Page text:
Amnesty International USA, which has long fostered human rights education, and its Human Rights Educators’ Network of dedicated volunteers

Human Rights USA, a project initially funded by the Ford Foundation to educate people in the United States about human rights. Human Rights USA includes the following partners: Edward O’Brien of Street Law, Inc.; Loretta Ross of the Center for Human Rights Education; Kristi Rudelius-Palmer of the University of Minnesota Human Rights Center; and Nancy Flowers and Janet Schmidt of the Educators’ Network of Amnesty International USA

The Stanley Foundation, which collaborated in the creation and publication of this book

Center for World Education, College of Education and Social Services, University of Vermont, which hosted the initial writing and research institute in July 1997

Shulamith Koenig, without whose vision the UN Decade for Human Rights would not have come into being

These individuals also made significant contributions:

  • Ethan Bleifuss
  • Katie Boylan
  • Margot Brown
  • Robin Brown
  • Janice Christensen
  • Vienna Colucci
  • David Conrad
  • David Donahue
  • Ellen Dorsey
  • Bill Fernekes
  • Pilar Garrido
  • Jill Goldesberry
  • Sofia Gruskin
  • Elise Guyette
  • Dan Horowitz
  • Annete Faye Jacobsen
  • Kirsten C. Jones
  • Terri Kinne
  • Sister Claire King, SCC
  • Bert Lockwood
  • Ellen Moore
  • Ed O’Brien
  • Deborah Robbins
  • Mike Sanders
  • John Schumacher
  • Cristina Sganga
  • Mary Eileen Sorensen
  • Karla Stone
  • Barbara Swanson
  • Cosette Thompson
  • Paij Wadley-Bailey
  • David Weissbrodt

In creating this material we have drawn from a variety of inspiring educators and publications from around the world. In particular we acknowledge our appreciation and debt to the following:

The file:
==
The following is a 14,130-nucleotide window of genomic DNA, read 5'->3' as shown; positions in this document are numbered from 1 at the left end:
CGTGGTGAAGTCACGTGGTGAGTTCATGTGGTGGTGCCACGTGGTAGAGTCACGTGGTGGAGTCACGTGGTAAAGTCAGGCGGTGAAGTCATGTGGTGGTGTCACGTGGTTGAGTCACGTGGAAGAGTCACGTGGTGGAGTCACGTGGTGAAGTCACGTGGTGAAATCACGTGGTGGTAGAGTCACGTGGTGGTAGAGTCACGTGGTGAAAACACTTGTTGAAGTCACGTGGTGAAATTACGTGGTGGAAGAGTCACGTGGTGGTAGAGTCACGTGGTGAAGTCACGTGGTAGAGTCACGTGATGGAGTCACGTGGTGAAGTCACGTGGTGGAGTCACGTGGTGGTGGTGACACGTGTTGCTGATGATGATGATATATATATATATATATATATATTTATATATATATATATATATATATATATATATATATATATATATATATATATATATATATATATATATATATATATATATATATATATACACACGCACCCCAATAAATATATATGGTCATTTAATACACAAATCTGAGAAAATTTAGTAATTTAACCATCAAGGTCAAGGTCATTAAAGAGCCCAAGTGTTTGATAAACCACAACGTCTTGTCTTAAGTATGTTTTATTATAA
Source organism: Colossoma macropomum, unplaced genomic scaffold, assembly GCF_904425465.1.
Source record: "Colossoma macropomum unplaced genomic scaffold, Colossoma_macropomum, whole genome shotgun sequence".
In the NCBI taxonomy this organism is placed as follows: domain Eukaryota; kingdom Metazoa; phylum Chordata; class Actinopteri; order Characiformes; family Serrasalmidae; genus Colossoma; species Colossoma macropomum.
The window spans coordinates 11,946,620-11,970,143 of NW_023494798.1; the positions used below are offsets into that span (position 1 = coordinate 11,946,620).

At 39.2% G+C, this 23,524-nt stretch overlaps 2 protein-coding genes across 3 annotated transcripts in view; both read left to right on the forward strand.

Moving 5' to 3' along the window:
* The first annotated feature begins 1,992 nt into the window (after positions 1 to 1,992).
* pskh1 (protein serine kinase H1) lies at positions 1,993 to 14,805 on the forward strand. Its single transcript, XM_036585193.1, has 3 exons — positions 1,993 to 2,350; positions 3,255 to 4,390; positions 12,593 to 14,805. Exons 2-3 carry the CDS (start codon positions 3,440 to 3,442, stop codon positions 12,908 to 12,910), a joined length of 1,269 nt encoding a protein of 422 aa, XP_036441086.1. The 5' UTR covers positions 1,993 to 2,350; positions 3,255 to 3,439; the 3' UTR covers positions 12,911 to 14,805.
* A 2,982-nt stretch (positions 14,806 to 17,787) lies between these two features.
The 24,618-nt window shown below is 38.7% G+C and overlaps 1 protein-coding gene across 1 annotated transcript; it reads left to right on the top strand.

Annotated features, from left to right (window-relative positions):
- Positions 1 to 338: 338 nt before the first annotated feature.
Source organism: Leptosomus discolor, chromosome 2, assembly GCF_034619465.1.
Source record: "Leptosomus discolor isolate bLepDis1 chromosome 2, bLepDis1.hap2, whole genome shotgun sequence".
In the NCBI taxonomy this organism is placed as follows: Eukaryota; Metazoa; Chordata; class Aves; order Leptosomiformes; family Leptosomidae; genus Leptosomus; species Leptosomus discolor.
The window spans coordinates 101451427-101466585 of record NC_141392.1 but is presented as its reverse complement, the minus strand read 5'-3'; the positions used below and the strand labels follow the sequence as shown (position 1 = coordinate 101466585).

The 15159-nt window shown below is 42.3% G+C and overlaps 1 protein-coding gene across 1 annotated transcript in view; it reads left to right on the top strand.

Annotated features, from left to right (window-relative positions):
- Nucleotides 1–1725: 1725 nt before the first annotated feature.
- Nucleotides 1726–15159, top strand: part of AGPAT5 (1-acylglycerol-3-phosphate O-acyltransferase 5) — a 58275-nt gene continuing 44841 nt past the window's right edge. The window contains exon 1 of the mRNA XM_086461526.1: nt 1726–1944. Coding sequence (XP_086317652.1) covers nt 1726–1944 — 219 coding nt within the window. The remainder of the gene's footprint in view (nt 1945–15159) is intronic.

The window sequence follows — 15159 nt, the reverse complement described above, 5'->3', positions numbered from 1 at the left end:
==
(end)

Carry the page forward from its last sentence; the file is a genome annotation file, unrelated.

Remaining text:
Margot Brown, Our World, Our Rights (Amnesty International-UK, 1996)

    David Donahue and Nancy Flowers, The Uprooted: Refugees and the United States (Hunter House, 1995);

    Susan Fountain, It’s Only Right (UNICEF, 1993)

    First Steps (Amnesty International, International Secretariat)

    Julie Mertus, Mallika Dutt, and Nancy Flowers, Local Action/Global Change: Learning about the Human Rights of Women and Girls (UNIFEM, 1998)

    Ed O’Brien, Eleanor Greene, and David McQuoid-Mason, Human Rights for All (West Publishing Co., 1996);

    Partners in Human Rights Education, Good Things Happen When Students Take Action (Minnesota Advocates for Human Rights, 1997);

    Betty Reardon, Educating for Human Dignity (University of Pennsylvania, 1995);

    David Shiman, Teaching Human Rights (Center for Teaching International Relations, University of Denver, 1993);

    Felice Yeban, ed., The Human Rights Education Pack (Asian Regional Resource Center for Human Rights Education, 1995).

Above all, the authors wish to acknowledge the inspiration of their students, the future of human rights.

Nancy Flowers
Bolinas, California
December 10, 1997